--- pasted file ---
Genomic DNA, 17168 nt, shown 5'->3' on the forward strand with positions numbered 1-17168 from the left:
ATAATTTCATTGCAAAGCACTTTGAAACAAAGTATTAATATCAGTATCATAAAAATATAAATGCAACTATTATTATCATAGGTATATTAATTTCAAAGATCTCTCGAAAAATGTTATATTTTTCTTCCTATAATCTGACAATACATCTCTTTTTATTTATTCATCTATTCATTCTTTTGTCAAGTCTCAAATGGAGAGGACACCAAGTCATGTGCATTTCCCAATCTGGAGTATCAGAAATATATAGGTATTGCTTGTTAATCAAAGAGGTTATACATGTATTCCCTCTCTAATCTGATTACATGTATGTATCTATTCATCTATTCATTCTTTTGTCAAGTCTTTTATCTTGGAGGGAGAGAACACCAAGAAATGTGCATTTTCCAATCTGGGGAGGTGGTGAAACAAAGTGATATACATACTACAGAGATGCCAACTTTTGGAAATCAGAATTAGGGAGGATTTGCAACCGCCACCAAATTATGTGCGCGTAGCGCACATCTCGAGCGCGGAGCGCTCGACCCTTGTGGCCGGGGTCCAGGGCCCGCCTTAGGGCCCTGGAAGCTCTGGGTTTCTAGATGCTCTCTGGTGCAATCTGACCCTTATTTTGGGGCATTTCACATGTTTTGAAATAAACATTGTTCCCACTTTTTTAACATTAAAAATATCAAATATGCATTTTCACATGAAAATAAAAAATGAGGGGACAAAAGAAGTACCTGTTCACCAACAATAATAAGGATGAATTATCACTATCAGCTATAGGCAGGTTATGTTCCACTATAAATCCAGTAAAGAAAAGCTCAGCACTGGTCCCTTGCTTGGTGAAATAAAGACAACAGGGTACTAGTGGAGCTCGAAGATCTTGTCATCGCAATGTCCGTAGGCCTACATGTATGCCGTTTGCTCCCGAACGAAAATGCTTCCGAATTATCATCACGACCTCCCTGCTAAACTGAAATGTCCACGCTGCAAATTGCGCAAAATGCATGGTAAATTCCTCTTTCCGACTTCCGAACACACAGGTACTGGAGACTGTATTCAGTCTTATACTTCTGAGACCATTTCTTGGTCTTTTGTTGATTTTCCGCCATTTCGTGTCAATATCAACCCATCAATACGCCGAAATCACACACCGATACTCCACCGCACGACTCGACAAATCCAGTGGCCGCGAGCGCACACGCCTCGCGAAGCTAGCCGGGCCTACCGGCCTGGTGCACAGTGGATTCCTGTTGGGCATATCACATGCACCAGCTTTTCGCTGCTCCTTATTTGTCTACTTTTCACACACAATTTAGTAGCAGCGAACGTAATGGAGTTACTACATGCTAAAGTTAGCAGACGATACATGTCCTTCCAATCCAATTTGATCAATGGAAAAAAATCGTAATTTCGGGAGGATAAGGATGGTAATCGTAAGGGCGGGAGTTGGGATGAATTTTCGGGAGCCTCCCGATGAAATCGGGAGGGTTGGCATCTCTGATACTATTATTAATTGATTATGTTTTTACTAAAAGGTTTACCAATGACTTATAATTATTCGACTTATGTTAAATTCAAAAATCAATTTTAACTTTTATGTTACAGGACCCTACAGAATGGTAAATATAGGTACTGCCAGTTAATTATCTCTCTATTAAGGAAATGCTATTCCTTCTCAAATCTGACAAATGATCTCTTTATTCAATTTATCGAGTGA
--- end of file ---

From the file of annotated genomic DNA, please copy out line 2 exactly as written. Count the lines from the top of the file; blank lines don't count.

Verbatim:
ATAATTTCATTGCAAAGCACTTTGAAACAAAGTATTAATATCAGTATCATAAAAATATAAATGCAACTATTATTATCATAGGTATATTAATTTCAAAGATCTCTCGAAAAATGTTATATTTTTCTTCCTATAATCTGACAATACATCTCTTTTTATTTATTCATCTATTCATTCTTTTGTCAAGTCTCAAATGGAGAGGACACCAAGTCATGTGCATTTCCCAATCTGGAGTATCAGAAATATATAGGTATTGCTTGTTAATCAAAGAGGTTATACATGTATTCCCTCTCTAATCTGATTACATGTATGTATCTATTCATCTATTCATTCTTTTGTCAAGTCTTTTATCTTGGAGGGAGAGAACACCAAGAAATGTGCATTTTCCAATCTGGGGAGGTGGTGAAACAAAGTGATATACATACTACAGAGATGCCAACTTTTGGAAATCAGAATTAGGGAGGATTTGCAACCGCCACCAAATTATGTGCGCGTAGCGCACATCTCGAGCGCGGAGCGCTCGACCCTTGTGGCCGGGGTCCAGGGCCCGCCTTAGGGCCCTGGAAGCTCTGGGTTTCTAGATGCTCTCTGGTGCAATCTGACCCTTATTTTGGGGCATTTCACATGTTTTGAAATAAACATTGTTCCCACTTTTTTAACATTAAAAATATCAAATATGCATTTTCACATGAAAATAAAAAATGAGGGGACAAAAGAAGTACCTGTTCACCAACAATAATAAGGATGAATTATCACTATCAGCTATAGGCAGGTTATGTTCCACTATAAATCCAGTAAAGAAAAGCTCAGCACTGGTCCCTTGCTTGGTGAAATAAAGACAACAGGGTACTAGTGGAGCTCGAAGATCTTGTCATCGCAATGTCCGTAGGCCTACATGTATGCCGTTTGCTCCCGAACGAAAATGCTTCCGAATTATCATCACGACCTCCCTGCTAAACTGAAATGTCCACGCTGCAAATTGCGCAAAATGCATGGTAAATTCCTCTTTCCGACTTCCGAACACACAGGTACTGGAGACTGTATTCAGTCTTATACTTCTGAGACCATTTCTTGGTCTTTTGTTGATTTTCCGCCATTTCGTGTCAATATCAACCCATCAATACGCCGAAATCACACACCGATACTCCACCGCACGACTCGACAAATCCAGTGGCCGCGAGCGCACACGCCTCGCGAAGCTAGCCGGGCCTACCGGCCTGGTGCACAGTGGATTCCTGTTGGGCATATCACATGCACCAGCTTTTCGCTGCTCCTTATTTGTCTACTTTTCACACACAATTTAGTAGCAGCGAACGTAATGGAGTTACTACATGCTAAAGTTAGCAGACGATACATGTCCTTCCAATCCAATTTGATCAATGGAAAAAAATCGTAATTTCGGGAGGATAAGGATGGTAATCGTAAGGGCGGGAGTTGGGATGAATTTTCGGGAGCCTCCCGATGAAATCGGGAGGGTTGGCATCTCTGATACTATTATTAATTGATTATGTTTTTACTAAAAGGTTTACCAATGACTTATAATTATTCGACTTATGTTAAATTCAAAAATCAATTTTAACTTTTATGTTACAGGACCCTACAGAATGGTAAATATAGGTACTGCCAGTTAATTATCTCTCTATTAAGGAAATGCTATTCCTTCTCAAATCTGACAAATGATCTCTTTATTCAATTTATCGAGTGA